The forebears of the NPP, after losing the 1951elections, wrapped themselves in the ethnic flag, and came fighting as tribalists. They formed the National Liberation Movement (NLM) in Ashanti, the Ga Shifimo Kpee in Accra, the Togoland Congress in the Volta Region, and the Northern Peoples Party (NPP) in the north, when they wreaked acts of terrorism throughout the country. Ouattara found solace in rallying around people from the north of Cote d’Ivoire when he realised that it was his only hope of winning power. They do these things although when it comes to the crunch, they do not give a damn to the interests of the poor among the tribes on whose shoulders they rely to get the political power.

The NPP prefer Ouattara mainly because, in reality, his party (the RDR) is part of the marriage of convenience between him and Konan Bedie, called the “Rally of Houphouëtistes”. Just the mention of the name, “Houphouet”, is enough to make the mouths of NPP people water.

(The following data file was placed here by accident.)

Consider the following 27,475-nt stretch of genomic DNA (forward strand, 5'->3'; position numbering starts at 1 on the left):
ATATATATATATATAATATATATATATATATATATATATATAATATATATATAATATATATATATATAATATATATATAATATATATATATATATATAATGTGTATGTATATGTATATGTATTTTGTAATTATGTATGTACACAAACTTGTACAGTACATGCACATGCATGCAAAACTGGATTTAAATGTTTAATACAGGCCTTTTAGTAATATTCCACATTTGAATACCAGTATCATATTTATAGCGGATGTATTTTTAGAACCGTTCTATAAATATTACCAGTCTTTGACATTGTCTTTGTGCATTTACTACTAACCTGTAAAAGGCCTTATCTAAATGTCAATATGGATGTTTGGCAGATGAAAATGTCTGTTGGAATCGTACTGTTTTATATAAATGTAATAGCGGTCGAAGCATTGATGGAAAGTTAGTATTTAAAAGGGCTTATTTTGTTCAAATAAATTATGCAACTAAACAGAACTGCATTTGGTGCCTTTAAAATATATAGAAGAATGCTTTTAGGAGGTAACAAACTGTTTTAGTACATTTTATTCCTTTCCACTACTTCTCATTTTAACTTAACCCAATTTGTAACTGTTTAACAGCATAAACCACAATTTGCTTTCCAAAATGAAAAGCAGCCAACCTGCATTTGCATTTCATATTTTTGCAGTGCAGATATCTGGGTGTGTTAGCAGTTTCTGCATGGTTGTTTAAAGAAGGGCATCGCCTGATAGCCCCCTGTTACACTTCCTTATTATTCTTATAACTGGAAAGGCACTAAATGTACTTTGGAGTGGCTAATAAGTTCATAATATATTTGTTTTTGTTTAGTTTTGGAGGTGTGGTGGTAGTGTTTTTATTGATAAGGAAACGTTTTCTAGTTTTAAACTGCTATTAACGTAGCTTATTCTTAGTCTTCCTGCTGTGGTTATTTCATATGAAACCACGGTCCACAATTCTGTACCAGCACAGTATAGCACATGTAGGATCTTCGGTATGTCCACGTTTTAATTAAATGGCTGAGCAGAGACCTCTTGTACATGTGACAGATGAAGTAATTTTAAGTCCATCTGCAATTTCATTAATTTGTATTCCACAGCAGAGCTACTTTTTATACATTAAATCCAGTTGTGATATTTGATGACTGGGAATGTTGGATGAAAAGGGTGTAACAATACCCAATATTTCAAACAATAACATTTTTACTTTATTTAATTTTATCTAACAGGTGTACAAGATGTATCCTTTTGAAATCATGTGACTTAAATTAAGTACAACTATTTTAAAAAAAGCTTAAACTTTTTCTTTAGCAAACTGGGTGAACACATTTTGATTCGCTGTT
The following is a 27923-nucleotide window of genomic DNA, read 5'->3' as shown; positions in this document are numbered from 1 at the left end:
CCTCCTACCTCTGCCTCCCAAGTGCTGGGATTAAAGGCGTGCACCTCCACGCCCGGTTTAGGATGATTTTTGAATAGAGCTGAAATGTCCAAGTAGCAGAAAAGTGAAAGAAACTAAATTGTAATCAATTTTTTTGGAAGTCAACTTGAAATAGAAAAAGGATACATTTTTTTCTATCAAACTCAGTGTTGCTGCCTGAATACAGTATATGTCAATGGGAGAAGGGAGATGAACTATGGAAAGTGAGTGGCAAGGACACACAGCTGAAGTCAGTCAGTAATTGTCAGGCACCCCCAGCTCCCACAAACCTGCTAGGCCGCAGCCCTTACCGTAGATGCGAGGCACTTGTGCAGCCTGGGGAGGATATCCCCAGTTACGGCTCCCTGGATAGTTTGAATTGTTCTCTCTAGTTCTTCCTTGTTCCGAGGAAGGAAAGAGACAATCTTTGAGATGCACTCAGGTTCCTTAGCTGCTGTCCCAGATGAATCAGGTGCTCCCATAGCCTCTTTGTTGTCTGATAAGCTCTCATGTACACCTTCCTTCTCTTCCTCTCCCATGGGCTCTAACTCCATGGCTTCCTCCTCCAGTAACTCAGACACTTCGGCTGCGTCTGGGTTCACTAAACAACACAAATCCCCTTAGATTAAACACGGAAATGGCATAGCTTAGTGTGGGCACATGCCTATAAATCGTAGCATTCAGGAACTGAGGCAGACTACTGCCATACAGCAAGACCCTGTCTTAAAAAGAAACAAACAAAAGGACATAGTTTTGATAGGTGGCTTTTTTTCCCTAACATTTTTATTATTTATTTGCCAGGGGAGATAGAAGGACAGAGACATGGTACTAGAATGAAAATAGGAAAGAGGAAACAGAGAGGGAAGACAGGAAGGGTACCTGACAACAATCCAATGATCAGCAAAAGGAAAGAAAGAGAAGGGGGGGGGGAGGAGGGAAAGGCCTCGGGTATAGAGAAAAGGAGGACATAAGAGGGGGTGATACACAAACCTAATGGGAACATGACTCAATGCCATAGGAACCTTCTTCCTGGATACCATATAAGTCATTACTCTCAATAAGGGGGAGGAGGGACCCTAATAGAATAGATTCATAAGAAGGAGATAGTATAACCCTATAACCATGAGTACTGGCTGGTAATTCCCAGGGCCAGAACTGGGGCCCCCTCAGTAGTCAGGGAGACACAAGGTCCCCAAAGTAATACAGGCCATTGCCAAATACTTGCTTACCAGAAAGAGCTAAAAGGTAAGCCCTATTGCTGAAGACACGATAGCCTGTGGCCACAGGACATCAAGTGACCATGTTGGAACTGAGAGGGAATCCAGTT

It has not been lost on me that in 2009, during the parliamentary vetting of President Mills’ nominees for ministerial appointments, the NPP Minority Leader asked one of them: “Politics is about sharing the national cake, you get me”? It is obvious, from the way that they shared among the NPP elite executive government bungalows and lands meant for government offices, that in the estimation of the NPP, all that matters in politics is the grabbing of state assets. That is why they are so desperate to win power “by all means”. At least, this is what their flag bearer, Nana Akufo Addo has stated. Mr. Abayifa Karbo, the NPP National Youth Organiser has clarified that “By all means” when he stated that the NPP shall turn Ghana into Afghanistan if the do not win the elections in 2012. That is typical Ouattara style. We should all brace ourselves.

In the end, the NPP’s claim to democracy, rule of law, human rights etc is what Henry Fielding describes as “an endeavour to avoid censure by concealing our vices under an appearance of their opposite virtues”. He was describing hypocrisy.